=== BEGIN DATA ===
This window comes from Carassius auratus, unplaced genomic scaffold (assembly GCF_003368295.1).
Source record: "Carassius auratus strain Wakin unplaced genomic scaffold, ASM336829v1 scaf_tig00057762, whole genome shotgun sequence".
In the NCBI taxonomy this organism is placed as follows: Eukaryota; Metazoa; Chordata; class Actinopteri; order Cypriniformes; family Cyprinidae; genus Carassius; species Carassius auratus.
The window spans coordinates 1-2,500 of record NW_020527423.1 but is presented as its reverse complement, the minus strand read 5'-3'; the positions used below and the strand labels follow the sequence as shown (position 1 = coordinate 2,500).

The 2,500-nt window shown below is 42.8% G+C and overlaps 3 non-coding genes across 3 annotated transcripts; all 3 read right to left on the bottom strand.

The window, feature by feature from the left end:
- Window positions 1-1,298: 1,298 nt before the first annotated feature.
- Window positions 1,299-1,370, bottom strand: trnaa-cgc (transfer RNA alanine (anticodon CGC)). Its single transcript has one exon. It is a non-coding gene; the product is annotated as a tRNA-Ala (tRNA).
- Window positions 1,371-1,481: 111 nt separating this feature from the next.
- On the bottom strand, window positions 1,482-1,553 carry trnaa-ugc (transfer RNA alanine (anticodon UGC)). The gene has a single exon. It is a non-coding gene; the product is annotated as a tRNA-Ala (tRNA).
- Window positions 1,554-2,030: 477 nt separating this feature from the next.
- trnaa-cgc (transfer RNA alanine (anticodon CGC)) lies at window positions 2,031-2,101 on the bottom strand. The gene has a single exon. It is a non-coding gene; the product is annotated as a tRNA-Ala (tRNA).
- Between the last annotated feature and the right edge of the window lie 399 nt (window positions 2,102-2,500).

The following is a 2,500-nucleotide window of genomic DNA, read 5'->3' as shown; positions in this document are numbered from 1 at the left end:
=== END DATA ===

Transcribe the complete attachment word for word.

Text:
This window comes from Carassius auratus, unplaced genomic scaffold (assembly GCF_003368295.1).
Source record: "Carassius auratus strain Wakin unplaced genomic scaffold, ASM336829v1 scaf_tig00057762, whole genome shotgun sequence".
In the NCBI taxonomy this organism is placed as follows: Eukaryota; Metazoa; Chordata; class Actinopteri; order Cypriniformes; family Cyprinidae; genus Carassius; species Carassius auratus.
The window spans coordinates 1-2,500 of record NW_020527423.1 but is presented as its reverse complement, the minus strand read 5'-3'; the positions used below and the strand labels follow the sequence as shown (position 1 = coordinate 2,500).

The 2,500-nt window shown below is 42.8% G+C and overlaps 3 non-coding genes across 3 annotated transcripts; all 3 read right to left on the bottom strand.

The window, feature by feature from the left end:
- Window positions 1-1,298: 1,298 nt before the first annotated feature.
- Window positions 1,299-1,370, bottom strand: trnaa-cgc (transfer RNA alanine (anticodon CGC)). Its single transcript has one exon. It is a non-coding gene; the product is annotated as a tRNA-Ala (tRNA).
- Window positions 1,371-1,481: 111 nt separating this feature from the next.
- On the bottom strand, window positions 1,482-1,553 carry trnaa-ugc (transfer RNA alanine (anticodon UGC)). The gene has a single exon. It is a non-coding gene; the product is annotated as a tRNA-Ala (tRNA).
- Window positions 1,554-2,030: 477 nt separating this feature from the next.
- trnaa-cgc (transfer RNA alanine (anticodon CGC)) lies at window positions 2,031-2,101 on the bottom strand. The gene has a single exon. It is a non-coding gene; the product is annotated as a tRNA-Ala (tRNA).
- Between the last annotated feature and the right edge of the window lie 399 nt (window positions 2,102-2,500).

The following is a 2,500-nucleotide window of genomic DNA, read 5'->3' as shown; positions in this document are numbered from 1 at the left end: